For a second year in a row the rail agency has ended up with a budget surplus of nearly $9 million; $4.5 million that BART already knew was there and as they announced on Wednesday, there is another $4 million.
"No we did not win the lottery," says BART Director Carole Ward Allen. "This money came from the state and we ended up with a surplus and we decided to make some decisions. As a board we want to do something that will help our customers."
Although the extra funds are considered miniscule compared to the agencies $700 million a year operating budget, BART says it comes from belt tightening.
"They paid great attention to detail over the past couple of years and saw this bad economy coming and they said we've got to make some cuts, we've got to match our expenses with our revenues," says BART spokesperson Linton Johnson.
The unexpected $4 million is expected to go towards the capital reserve fund.
Of the $4.5 million, BART already knew about, $2.3 million is slated for capital improvements and there's a possible 3 percent price rollback to riders, but only for four months -- saving commuters the price of a cup of coffee.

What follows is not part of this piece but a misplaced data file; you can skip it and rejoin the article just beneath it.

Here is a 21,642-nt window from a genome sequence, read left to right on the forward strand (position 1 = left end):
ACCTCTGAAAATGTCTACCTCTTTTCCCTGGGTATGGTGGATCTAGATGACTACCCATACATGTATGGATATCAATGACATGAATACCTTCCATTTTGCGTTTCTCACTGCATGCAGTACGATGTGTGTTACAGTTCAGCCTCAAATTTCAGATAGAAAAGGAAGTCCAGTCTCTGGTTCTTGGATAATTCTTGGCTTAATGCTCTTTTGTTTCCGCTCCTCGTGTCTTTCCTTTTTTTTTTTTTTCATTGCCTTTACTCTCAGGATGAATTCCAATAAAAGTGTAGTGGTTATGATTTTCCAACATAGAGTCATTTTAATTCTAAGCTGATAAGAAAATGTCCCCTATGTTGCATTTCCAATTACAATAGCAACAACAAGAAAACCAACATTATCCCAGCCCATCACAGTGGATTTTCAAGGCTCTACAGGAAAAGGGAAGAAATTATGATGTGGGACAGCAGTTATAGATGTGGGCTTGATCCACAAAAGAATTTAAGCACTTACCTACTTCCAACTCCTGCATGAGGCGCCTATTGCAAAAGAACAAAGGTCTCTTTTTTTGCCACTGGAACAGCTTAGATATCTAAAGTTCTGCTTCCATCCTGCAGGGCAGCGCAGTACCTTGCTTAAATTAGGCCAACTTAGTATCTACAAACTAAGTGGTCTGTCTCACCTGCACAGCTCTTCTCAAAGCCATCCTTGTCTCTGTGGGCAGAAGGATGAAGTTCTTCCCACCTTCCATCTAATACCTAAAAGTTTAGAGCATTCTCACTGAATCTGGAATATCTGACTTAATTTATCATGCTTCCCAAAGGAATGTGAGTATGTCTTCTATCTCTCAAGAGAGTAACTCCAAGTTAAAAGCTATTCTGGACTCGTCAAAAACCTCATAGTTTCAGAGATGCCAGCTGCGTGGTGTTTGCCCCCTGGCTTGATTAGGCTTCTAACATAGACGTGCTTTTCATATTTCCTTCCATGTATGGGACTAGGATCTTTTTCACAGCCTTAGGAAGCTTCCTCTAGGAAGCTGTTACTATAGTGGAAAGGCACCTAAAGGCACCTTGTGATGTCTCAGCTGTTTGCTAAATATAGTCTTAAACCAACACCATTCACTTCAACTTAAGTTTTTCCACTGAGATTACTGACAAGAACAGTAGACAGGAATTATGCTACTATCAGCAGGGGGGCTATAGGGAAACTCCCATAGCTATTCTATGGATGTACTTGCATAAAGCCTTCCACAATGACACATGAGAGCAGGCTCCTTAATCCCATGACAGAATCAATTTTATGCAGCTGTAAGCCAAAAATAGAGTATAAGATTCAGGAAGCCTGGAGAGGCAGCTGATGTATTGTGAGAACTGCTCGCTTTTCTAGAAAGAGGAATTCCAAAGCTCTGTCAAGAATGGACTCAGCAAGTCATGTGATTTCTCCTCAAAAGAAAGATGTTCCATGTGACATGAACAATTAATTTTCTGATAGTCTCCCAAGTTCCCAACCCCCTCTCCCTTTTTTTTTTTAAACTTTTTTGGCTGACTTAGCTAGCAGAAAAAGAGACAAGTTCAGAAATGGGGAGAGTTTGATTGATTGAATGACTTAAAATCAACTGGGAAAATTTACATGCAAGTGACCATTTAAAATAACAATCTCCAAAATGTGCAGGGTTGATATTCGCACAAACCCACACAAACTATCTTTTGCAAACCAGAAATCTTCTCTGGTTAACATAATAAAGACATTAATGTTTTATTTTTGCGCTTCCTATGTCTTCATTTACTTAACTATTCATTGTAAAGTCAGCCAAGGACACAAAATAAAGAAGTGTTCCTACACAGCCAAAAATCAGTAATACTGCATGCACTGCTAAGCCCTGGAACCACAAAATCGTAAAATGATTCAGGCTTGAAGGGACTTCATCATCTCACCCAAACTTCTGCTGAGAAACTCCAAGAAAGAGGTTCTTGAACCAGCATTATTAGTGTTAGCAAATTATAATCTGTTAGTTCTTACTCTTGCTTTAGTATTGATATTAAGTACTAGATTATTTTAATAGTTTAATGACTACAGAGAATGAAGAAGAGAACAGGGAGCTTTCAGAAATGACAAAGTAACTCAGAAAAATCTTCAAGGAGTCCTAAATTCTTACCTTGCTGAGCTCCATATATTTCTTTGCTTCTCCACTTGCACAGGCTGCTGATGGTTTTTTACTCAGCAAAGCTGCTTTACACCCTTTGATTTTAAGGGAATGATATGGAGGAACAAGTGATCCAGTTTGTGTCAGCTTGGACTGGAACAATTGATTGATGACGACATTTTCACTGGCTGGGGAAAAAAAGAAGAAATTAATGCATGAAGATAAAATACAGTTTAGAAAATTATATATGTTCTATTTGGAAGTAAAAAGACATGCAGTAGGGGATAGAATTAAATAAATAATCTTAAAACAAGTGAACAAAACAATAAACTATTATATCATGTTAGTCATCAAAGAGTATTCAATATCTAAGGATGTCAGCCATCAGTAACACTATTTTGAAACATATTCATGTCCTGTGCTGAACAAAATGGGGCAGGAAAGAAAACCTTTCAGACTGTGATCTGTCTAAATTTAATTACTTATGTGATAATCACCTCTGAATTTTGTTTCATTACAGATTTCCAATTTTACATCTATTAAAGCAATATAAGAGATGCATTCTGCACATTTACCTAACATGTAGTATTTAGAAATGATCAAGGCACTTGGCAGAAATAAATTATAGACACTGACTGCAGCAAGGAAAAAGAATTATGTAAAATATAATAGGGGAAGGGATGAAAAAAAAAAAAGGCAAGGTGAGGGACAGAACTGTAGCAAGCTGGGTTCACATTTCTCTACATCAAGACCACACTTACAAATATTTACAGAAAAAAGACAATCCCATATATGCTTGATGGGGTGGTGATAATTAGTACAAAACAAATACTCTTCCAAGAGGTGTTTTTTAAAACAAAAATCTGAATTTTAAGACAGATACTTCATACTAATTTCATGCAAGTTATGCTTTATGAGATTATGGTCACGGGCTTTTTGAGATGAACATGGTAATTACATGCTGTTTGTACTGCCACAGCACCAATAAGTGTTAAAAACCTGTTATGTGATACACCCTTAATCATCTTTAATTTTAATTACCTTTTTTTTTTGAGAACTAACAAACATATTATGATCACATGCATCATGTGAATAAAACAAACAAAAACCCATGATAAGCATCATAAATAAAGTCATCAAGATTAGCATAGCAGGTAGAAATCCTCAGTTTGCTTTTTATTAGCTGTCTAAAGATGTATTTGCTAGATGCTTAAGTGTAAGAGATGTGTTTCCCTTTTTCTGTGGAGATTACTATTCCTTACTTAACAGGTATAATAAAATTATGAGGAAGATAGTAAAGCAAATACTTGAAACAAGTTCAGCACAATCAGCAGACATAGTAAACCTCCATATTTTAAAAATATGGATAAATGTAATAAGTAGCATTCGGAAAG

In order for BART to give passengers a break in their ticket fares, they will have to spend money too close to $500,000 to reprint brochures, reprogram their ticket gates and also their clipper cards. Remember that's just for four months and after that they will have to change them all again.
That's not sitting well with riders.
"No, just clean the cars and make the trains run correctly. I don't want the price break for four months if they have to reprint everything. It's a waste of money," said BART rider Latasha Ervin.
That is exactly what BART heard from riders last may when they took a survey about what to do with the surplus.
The board will meet on Thursday. If the fare rollback is approved, riders can expect a break in early October.